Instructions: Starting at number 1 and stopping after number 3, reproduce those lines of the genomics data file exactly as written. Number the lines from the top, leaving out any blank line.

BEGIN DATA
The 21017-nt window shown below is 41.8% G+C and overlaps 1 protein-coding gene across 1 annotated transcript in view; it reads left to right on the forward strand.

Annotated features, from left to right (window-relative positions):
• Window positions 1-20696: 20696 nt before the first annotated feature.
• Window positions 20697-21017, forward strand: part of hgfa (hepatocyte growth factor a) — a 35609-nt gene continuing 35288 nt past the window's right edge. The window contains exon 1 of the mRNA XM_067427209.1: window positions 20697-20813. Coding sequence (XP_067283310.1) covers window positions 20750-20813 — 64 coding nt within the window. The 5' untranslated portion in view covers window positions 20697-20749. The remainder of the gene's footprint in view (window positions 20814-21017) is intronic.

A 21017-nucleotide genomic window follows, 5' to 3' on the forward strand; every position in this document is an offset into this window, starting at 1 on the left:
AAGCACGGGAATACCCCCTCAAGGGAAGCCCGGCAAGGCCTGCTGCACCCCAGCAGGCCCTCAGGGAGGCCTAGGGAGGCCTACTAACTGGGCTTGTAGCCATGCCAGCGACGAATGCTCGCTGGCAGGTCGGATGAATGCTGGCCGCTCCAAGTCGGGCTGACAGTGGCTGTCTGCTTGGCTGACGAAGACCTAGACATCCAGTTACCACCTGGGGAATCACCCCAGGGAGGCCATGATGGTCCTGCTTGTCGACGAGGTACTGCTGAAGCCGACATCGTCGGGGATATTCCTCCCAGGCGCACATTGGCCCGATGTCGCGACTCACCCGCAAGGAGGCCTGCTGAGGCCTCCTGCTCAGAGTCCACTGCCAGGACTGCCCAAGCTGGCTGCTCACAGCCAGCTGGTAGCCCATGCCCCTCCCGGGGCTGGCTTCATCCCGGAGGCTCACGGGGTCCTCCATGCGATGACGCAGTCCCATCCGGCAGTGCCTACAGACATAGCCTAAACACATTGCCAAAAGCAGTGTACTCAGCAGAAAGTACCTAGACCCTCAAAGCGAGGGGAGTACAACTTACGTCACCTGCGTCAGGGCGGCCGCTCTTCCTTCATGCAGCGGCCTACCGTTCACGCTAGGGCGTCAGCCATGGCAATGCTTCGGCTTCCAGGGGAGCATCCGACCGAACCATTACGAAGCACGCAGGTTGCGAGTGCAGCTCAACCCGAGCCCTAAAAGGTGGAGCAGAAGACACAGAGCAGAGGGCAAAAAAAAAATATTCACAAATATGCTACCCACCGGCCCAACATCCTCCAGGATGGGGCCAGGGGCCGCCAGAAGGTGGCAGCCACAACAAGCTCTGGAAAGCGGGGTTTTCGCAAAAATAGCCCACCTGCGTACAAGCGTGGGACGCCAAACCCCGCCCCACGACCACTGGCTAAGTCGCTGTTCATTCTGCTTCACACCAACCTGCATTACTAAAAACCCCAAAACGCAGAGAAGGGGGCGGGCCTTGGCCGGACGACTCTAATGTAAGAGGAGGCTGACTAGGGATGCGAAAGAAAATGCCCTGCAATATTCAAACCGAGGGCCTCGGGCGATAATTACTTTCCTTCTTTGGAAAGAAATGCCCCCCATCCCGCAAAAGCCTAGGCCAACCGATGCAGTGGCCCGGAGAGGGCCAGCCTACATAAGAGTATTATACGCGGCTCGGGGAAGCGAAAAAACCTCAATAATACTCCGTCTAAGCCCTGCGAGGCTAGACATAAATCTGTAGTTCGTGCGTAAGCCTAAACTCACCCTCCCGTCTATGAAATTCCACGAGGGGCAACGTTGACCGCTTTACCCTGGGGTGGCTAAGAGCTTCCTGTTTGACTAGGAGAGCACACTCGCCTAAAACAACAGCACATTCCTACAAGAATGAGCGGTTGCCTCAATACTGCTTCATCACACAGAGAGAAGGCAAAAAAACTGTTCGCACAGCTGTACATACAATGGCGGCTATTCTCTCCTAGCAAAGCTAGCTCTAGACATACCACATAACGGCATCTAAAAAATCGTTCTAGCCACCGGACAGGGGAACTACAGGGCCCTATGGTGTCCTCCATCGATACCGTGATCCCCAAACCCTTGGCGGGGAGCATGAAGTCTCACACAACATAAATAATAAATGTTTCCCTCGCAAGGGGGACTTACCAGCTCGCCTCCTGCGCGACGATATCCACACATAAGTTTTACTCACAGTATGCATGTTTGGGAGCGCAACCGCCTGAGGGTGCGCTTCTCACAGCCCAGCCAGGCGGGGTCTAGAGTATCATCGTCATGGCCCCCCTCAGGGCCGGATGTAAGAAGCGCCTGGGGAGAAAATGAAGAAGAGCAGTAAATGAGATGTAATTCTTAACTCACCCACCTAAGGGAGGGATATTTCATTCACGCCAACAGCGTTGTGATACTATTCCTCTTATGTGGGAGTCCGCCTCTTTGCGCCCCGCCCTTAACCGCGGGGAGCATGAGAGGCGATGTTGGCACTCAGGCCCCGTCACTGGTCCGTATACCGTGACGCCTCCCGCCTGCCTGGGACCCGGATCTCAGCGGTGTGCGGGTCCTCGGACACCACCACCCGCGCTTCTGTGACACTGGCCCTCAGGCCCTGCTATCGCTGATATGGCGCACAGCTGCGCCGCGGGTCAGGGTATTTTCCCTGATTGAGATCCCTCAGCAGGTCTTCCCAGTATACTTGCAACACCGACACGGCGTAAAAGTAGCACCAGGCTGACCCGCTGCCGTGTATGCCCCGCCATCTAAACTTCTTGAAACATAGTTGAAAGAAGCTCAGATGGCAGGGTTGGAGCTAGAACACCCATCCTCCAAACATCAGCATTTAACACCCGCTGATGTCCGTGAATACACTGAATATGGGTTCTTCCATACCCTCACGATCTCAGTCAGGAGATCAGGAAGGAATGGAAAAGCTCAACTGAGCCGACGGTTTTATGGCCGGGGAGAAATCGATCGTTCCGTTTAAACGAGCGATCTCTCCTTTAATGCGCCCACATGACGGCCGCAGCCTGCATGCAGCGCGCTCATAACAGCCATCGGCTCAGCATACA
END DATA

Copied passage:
The 21017-nt window shown below is 41.8% G+C and overlaps 1 protein-coding gene across 1 annotated transcript in view; it reads left to right on the forward strand.

Annotated features, from left to right (window-relative positions):
• Window positions 1-20696: 20696 nt before the first annotated feature.